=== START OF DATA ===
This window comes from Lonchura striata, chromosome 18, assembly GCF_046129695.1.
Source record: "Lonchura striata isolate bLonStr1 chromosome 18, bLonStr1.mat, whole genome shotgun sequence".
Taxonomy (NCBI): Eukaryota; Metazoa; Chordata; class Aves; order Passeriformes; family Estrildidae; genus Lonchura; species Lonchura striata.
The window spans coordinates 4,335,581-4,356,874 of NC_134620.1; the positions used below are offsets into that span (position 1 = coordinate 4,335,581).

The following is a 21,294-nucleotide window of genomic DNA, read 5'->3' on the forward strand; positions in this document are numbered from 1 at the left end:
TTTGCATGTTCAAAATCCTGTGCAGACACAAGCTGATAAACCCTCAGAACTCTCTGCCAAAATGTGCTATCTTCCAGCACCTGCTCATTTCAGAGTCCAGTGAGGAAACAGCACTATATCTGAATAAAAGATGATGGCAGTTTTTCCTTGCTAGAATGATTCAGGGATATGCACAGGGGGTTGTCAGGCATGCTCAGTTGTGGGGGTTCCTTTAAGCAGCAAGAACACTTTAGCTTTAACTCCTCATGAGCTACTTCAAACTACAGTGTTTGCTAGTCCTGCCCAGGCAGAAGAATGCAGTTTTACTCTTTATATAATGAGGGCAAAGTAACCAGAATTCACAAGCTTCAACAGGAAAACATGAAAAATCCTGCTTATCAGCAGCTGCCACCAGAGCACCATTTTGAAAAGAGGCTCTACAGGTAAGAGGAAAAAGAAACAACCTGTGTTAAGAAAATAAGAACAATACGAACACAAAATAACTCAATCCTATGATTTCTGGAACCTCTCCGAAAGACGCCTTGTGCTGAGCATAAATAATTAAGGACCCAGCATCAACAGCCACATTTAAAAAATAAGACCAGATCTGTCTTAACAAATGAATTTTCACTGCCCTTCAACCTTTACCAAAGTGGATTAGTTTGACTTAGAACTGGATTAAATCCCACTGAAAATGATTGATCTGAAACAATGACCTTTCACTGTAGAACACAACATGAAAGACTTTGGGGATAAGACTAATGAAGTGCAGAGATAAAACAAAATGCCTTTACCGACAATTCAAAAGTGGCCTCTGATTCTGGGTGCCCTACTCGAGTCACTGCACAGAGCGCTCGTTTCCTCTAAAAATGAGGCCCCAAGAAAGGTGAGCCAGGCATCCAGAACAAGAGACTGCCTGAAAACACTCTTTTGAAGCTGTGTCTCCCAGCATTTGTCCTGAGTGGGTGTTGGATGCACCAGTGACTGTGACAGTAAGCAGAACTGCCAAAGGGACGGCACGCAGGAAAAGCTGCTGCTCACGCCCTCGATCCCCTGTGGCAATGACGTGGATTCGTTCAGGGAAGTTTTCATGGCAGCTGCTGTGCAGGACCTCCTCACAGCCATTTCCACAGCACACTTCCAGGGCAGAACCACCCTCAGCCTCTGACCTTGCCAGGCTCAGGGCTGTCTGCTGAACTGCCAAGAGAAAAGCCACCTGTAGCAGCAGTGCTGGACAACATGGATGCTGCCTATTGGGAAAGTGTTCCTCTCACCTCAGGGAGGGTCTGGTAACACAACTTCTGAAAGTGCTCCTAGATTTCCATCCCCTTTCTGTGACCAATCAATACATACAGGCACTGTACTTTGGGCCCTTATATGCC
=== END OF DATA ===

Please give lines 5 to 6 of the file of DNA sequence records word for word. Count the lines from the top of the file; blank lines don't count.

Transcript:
The following is a 21,294-nucleotide window of genomic DNA, read 5'->3' on the forward strand; positions in this document are numbered from 1 at the left end:
TTTGCATGTTCAAAATCCTGTGCAGACACAAGCTGATAAACCCTCAGAACTCTCTGCCAAAATGTGCTATCTTCCAGCACCTGCTCATTTCAGAGTCCAGTGAGGAAACAGCACTATATCTGAATAAAAGATGATGGCAGTTTTTCCTTGCTAGAATGATTCAGGGATATGCACAGGGGGTTGTCAGGCATGCTCAGTTGTGGGGGTTCCTTTAAGCAGCAAGAACACTTTAGCTTTAACTCCTCATGAGCTACTTCAAACTACAGTGTTTGCTAGTCCTGCCCAGGCAGAAGAATGCAGTTTTACTCTTTATATAATGAGGGCAAAGTAACCAGAATTCACAAGCTTCAACAGGAAAACATGAAAAATCCTGCTTATCAGCAGCTGCCACCAGAGCACCATTTTGAAAAGAGGCTCTACAGGTAAGAGGAAAAAGAAACAACCTGTGTTAAGAAAATAAGAACAATACGAACACAAAATAACTCAATCCTATGATTTCTGGAACCTCTCCGAAAGACGCCTTGTGCTGAGCATAAATAATTAAGGACCCAGCATCAACAGCCACATTTAAAAAATAAGACCAGATCTGTCTTAACAAATGAATTTTCACTGCCCTTCAACCTTTACCAAAGTGGATTAGTTTGACTTAGAACTGGATTAAATCCCACTGAAAATGATTGATCTGAAACAATGACCTTTCACTGTAGAACACAACATGAAAGACTTTGGGGATAAGACTAATGAAGTGCAGAGATAAAACAAAATGCCTTTACCGACAATTCAAAAGTGGCCTCTGATTCTGGGTGCCCTACTCGAGTCACTGCACAGAGCGCTCGTTTCCTCTAAAAATGAGGCCCCAAGAAAGGTGAGCCAGGCATCCAGAACAAGAGACTGCCTGAAAACACTCTTTTGAAGCTGTGTCTCCCAGCATTTGTCCTGAGTGGGTGTTGGATGCACCAGTGACTGTGACAGTAAGCAGAACTGCCAAAGGGACGGCACGCAGGAAAAGCTGCTGCTCACGCCCTCGATCCCCTGTGGCAATGACGTGGATTCGTTCAGGGAAGTTTTCATGGCAGCTGCTGTGCAGGACCTCCTCACAGCCATTTCCACAGCACACTTCCAGGGCAGAACCACCCTCAGCCTCTGACCTTGCCAGGCTCAGGGCTGTCTGCTGAACTGCCAAGAGAAAAGCCACCTGTAGCAGCAGTGCTGGACAACATGGATGCTGCCTATTGGGAAAGTGTTCCTCTCACCTCAGGGAGGGTCTGGTAACACAACTTCTGAAAGTGCTCCTAGATTTCCATCCCCTTTCTGTGACCAATCAATACATACAGGCACTGTACTTTGGGCCCTTATATGCC